PayPal, Commonwealth Bank (which has a small stake in Sweden’s Klarna), Visa and Mastercard have developed, or are developing, their own BNPL product.
The most recent wobbles in Afterpay’s share price came after reports that Apple, too, is developing a BNPL product in conjunction with Goldman Sachs. Apple has a market capitalisation of more than $US2.4 trillion.
Twitter co-founder and CEO Jack Dorsey has morphed Square into a full fintech offering.Credit:Bloomberg
In other words, the land grab for merchants and customers by fintechs like Afterpay is about to enter a new phase, one where the still-immature start-ups will be competing against behemoths with their own, far broader and deeper customer bases of merchants and consumers.
For the fintechs, if not the wider sector, peak BNPL may be approaching. For Eisen and Molnar, with billions of dollars of personal wealth at stake, it would have made sense to consider an exit strategy.
The one that has emerged, while scrip-based (which defers and creates uncertainty around any eventual cashing out of their holdings), looks, on paper, to be a clever and value-creating one.
Square, founded by its chief executive Jack Dorsey – who’s also founder and, concurrently, CEO of Twitter – is perhaps best known for its sleek-looking payments technology but it is far more than just another hardware company providing a point-of-sale system.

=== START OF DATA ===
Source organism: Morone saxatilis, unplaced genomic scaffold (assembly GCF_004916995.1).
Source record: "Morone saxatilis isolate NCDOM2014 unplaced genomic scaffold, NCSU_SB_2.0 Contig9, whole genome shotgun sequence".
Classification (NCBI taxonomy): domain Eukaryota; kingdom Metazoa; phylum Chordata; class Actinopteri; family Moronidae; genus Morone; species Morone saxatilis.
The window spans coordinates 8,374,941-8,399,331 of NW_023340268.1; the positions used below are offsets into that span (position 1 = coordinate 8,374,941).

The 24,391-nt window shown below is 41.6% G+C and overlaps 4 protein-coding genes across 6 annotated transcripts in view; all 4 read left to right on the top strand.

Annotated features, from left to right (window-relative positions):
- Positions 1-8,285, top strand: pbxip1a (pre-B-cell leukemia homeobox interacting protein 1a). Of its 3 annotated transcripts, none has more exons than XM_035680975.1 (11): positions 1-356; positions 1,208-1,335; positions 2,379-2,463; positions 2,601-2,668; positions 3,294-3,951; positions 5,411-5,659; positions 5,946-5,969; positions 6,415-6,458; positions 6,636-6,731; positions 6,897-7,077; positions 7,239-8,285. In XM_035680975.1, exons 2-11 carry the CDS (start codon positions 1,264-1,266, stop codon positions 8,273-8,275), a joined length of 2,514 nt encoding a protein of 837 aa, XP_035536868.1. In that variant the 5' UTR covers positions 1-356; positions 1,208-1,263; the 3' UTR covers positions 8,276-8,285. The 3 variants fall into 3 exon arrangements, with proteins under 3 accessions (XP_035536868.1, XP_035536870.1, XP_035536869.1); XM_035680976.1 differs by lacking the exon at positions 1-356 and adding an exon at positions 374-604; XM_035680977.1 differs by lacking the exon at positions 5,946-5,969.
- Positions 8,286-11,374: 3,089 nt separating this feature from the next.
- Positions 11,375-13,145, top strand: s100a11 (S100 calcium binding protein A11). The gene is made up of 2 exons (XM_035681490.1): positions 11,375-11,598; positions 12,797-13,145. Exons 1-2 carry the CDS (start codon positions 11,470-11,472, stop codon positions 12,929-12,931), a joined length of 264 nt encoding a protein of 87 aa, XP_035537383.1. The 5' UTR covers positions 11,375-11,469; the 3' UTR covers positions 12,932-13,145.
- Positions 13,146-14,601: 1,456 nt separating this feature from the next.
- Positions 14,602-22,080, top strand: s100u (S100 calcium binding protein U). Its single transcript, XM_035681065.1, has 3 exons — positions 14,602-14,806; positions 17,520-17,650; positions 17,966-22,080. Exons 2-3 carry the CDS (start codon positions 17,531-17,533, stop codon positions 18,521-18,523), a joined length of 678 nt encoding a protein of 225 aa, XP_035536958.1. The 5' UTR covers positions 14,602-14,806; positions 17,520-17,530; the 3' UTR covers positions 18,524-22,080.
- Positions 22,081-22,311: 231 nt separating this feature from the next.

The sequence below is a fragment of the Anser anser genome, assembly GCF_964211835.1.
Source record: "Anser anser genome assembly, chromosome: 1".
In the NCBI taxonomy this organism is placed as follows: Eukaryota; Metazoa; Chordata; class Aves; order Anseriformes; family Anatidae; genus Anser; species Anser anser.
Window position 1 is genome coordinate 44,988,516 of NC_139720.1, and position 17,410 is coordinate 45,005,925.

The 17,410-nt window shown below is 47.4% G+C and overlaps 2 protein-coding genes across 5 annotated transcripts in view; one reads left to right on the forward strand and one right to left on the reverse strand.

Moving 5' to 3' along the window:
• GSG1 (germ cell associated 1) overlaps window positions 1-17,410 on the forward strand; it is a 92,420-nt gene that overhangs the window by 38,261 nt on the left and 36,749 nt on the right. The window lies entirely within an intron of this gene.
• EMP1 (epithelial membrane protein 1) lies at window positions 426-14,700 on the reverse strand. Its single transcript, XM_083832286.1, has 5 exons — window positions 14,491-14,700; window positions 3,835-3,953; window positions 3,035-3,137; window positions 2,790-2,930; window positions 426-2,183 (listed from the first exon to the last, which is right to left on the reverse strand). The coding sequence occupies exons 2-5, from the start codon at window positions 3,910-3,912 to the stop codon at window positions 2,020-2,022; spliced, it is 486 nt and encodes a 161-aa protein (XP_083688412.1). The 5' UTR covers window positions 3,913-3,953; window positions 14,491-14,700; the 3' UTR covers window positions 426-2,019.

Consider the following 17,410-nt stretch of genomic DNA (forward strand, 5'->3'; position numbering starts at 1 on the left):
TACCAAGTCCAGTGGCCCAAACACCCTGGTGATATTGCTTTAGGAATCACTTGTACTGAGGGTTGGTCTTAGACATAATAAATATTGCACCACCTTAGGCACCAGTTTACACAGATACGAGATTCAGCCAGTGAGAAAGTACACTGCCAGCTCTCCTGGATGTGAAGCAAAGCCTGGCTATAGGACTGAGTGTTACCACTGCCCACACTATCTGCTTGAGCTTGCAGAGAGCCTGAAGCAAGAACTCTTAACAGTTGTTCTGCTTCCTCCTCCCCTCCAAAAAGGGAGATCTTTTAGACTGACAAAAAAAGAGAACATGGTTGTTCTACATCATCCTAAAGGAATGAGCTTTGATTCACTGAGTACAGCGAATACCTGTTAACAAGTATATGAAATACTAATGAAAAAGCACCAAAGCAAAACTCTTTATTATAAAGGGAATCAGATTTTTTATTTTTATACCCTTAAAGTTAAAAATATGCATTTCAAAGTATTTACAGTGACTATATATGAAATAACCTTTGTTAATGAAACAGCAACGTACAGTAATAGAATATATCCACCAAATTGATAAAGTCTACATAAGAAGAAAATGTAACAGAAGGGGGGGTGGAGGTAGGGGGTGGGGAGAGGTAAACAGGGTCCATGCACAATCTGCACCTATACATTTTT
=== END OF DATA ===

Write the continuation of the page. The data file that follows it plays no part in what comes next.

It has morphed into a fintech offering, not just payments processing, but analytics and sales, inventory and employee management tools, basic banking services and short term loans to its merchants as well as helping them to develop online stores, rewards programs, customer relationship management systems and marketing campaigns.
Square has millions of predominantly small and medium-sized enterprises within its customer base, although it is expanding that base to target larger businesses, and is predominantly (85 per cent of its gross payment volumes) focused on the US.
Afterpay has about half its business (and the faster growing element) in the US but, apart from its Australian base, has been expanding into other geographies and has a presence in New Zealand, Canada, the UK, Spain, Italy and France.
Bringing the two businesses together should create a synergistic mix that drives more business to their combined merchant base, including the larger sellers that Afterpay has been able to attract, while expanding Square’s international reach.
It will also give Afterpay customers access to a wider array of merchants and to Square’s increasing financial services offering, which includes money transfers and stock and bitcoin purchases. The merger fits with Afterpay’s own vision of wanting to be more than just a BNPL business.
In the process, by creating a $US140 billion-plus ($190 billion-plus) company with a more diversified and robust product platform the combination should provide the enlarged Square a better prospect than Afterpay as a standalone business of surviving the looming onslaught of the behemoths.